After a long, drab winter, most gardeners anxiously await the arrival of spring. One sure sign that spring has truly arrived is the bright yellow flowers of the forsythia. This week Iowa State University Extension garden experts have answers to questions about this deciduous shrub named after William Forsyth, an 18th century Scottish horticulturist. Gardeners with additional questions can contact the experts by emailing or calling the ISU Extension horticulture hotline at firstname.lastname@example.org or 515-294-3108.
Forsythias bloom on old wood. Unfortunately, the flower buds on some varieties are not reliably cold hardy in Iowa. For example, the flower buds on ‘Lynwood Gold’ and ‘Spring Glory’ are hardy to minus 10 degrees Fahrenheit. Since most areas in Iowa experience winter temperatures below minus 10 F, these cultivars often don’t bloom well in the state.
Improper pruning is another possible cause. Flower buds on forsythias begin to develop by early summer. Pruning the shrubs anytime from mid-summer until just prior to bloom will drastically reduce flowering. To achieve the best floral display, forsythias should be pruned immediately after flowering.
When selecting a forsythia, choose a cultivar that reliably blooms in Iowa. The flower buds on some varieties are not reliably cold hardy in Iowa. For example, ‘Lynwood Gold’ and ‘Spring Glory,’ typically don’t bloom well in Iowa as their flower buds are often killed by cold winter temperatures.
Forsythia varieties that grow well and bloom reliably in Iowa include ‘Meadowlark’ (bright yellow flowers, grows 8 to 10 feet tall, has arching spreading form), ‘Northern Sun’ (medium yellow flowers, grows 8 to 10 feet tall, has arching spreading form, University of Minnesota introduction), ‘Sunrise’ (medium yellow flowers, grows 5 to 6 feet tall, dense growth habit, an Iowa State University introduction), and ‘Northern Gold’ (yellow gold flowers, grows 8 to 10 feet tall).
Since they bloom on old wood, forsythias should be pruned immediately after flowering. Pruning the shrubs anytime from mid-summer until just prior to bloom will reduce flowering in spring. When pruning mature forsythias, it’s best to remove one-fourth to one-third of the oldest (largest) stems at ground level every other year. New shoots will emerge from the ground and bloom in following years. Old, neglected forsythias can be rejuvenated by pruning them back to within 3 to 4 inches of the ground in late winter or early spring. The shrubs will grow back quickly and should begin blooming again in one or two years.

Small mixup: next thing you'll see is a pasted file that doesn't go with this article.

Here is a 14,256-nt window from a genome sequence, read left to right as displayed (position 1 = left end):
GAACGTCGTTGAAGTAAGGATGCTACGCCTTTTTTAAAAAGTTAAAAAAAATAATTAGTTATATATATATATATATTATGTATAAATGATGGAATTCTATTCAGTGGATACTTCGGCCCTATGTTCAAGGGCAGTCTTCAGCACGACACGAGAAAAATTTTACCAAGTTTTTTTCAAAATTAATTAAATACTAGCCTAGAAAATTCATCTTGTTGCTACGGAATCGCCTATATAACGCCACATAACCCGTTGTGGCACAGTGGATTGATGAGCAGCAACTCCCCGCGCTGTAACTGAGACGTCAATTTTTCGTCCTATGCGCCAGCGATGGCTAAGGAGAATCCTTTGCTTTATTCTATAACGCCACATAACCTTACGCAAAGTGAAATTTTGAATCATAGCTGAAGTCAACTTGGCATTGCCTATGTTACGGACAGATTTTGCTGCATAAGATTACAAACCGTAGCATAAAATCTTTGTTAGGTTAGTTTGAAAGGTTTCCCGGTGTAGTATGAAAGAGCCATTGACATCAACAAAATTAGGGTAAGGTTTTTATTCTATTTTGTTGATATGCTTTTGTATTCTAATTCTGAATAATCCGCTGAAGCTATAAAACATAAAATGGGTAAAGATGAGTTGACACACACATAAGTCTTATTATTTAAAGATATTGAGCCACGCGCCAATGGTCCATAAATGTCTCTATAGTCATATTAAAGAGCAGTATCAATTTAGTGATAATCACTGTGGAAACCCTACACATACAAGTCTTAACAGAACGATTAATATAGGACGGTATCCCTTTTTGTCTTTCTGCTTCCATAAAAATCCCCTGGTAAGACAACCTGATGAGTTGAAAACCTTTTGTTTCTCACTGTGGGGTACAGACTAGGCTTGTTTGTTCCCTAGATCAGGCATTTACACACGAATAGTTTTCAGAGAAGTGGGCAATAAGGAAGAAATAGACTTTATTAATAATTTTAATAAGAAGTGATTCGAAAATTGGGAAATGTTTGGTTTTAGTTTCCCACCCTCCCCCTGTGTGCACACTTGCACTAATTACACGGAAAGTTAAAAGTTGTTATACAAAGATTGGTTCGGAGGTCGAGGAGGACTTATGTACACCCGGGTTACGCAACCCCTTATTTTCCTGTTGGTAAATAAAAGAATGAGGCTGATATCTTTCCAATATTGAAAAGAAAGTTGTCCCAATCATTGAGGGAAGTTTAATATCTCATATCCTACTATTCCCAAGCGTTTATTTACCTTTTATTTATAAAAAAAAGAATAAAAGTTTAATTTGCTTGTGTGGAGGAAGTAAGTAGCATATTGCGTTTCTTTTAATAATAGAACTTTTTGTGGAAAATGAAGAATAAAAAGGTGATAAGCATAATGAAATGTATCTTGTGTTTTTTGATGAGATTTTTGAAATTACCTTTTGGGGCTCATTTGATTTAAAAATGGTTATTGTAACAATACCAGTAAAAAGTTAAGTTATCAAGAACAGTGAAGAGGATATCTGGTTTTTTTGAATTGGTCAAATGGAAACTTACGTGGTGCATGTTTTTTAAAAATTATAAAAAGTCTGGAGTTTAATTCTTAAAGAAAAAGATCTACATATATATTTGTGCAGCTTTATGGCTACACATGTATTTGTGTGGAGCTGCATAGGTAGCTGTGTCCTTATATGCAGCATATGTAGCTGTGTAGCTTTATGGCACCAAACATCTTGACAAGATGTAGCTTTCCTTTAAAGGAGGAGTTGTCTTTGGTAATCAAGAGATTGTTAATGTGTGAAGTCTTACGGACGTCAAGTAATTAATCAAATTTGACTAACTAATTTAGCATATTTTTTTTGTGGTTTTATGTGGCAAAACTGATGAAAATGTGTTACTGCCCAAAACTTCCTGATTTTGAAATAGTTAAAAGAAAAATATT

Forsythias grow and bloom best in areas that receive at least six hours of direct sun. They will grow in partial shade, but won’t bloom as heavily. Forsythias adapt to a wide range of soils. However, they do not perform well in wet, poorly drained sites.
The forsythia is an excellent plant for mixed shrub borders. It can also be utilized as an informal hedge. Low-growing cultivars can be used as groundcovers.
The forsythia is easily propagated from softwood cuttings. Softwood cuttings should be made from the current season’s growth in late June or early July. Using a sharp knife, cut off 4 to 6 inch long shoots. Pinch off the leaves on the lower half of the cutting. Dip the base (cut end) of the cuttings in a root-promoting compound. Root the cuttings in a large pot or flat containing coarse sand or perlite. Insert the bottom two inches of the cuttings into the rooting medium and firm the material around the base of each cutting. After all the cuttings are inserted, water the medium and let it drain. Cover the container and cuttings with a clear plastic bag or dome to reduce water loss. Then place the cuttings in bright light, but not direct sunlight. Forsythia cuttings should root in six to eight weeks. When the cuttings have well developed root systems, remove them from the rooting medium and transplant into individual pots using a well-drained potting mix.
PHOTO: Forsythia (440KB)